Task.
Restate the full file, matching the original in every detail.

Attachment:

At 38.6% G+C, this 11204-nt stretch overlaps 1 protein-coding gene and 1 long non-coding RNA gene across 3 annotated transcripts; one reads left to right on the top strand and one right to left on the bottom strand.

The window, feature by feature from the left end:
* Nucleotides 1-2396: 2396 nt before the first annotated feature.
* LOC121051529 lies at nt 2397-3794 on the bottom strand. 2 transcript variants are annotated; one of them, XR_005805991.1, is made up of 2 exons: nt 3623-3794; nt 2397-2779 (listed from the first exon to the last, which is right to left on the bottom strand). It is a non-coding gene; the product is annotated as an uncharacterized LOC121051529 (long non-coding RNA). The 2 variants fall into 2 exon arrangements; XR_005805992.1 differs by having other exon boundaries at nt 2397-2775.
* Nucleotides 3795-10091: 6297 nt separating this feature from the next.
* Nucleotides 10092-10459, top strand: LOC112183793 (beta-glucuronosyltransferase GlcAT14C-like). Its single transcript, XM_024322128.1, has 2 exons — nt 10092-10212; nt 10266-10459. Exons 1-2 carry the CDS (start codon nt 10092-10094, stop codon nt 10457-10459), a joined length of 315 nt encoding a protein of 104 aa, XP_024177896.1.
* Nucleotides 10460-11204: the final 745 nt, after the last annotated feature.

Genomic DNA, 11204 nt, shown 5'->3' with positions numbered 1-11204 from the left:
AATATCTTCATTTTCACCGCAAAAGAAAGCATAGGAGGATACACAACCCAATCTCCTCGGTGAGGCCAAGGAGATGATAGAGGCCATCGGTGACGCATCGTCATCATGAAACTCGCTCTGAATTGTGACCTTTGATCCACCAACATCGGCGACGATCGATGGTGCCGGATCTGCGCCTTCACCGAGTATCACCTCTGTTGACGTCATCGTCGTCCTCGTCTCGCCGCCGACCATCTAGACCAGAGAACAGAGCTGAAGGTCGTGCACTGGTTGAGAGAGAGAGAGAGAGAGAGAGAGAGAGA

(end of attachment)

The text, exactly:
At 38.6% G+C, this 11204-nt stretch overlaps 1 protein-coding gene and 1 long non-coding RNA gene across 3 annotated transcripts; one reads left to right on the top strand and one right to left on the bottom strand.

The window, feature by feature from the left end:
* Nucleotides 1-2396: 2396 nt before the first annotated feature.
* LOC121051529 lies at nt 2397-3794 on the bottom strand. 2 transcript variants are annotated; one of them, XR_005805991.1, is made up of 2 exons: nt 3623-3794; nt 2397-2779 (listed from the first exon to the last, which is right to left on the bottom strand). It is a non-coding gene; the product is annotated as an uncharacterized LOC121051529 (long non-coding RNA). The 2 variants fall into 2 exon arrangements; XR_005805992.1 differs by having other exon boundaries at nt 2397-2775.
* Nucleotides 3795-10091: 6297 nt separating this feature from the next.
* Nucleotides 10092-10459, top strand: LOC112183793 (beta-glucuronosyltransferase GlcAT14C-like). Its single transcript, XM_024322128.1, has 2 exons — nt 10092-10212; nt 10266-10459. Exons 1-2 carry the CDS (start codon nt 10092-10094, stop codon nt 10457-10459), a joined length of 315 nt encoding a protein of 104 aa, XP_024177896.1.
* Nucleotides 10460-11204: the final 745 nt, after the last annotated feature.

Genomic DNA, 11204 nt, shown 5'->3' with positions numbered 1-11204 from the left:
AATATCTTCATTTTCACCGCAAAAGAAAGCATAGGAGGATACACAACCCAATCTCCTCGGTGAGGCCAAGGAGATGATAGAGGCCATCGGTGACGCATCGTCATCATGAAACTCGCTCTGAATTGTGACCTTTGATCCACCAACATCGGCGACGATCGATGGTGCCGGATCTGCGCCTTCACCGAGTATCACCTCTGTTGACGTCATCGTCGTCCTCGTCTCGCCGCCGACCATCTAGACCAGAGAACAGAGCTGAAGGTCGTGCACTGGTTGAGAGAGAGAGAGAGAGAGAGAGAGAGAGA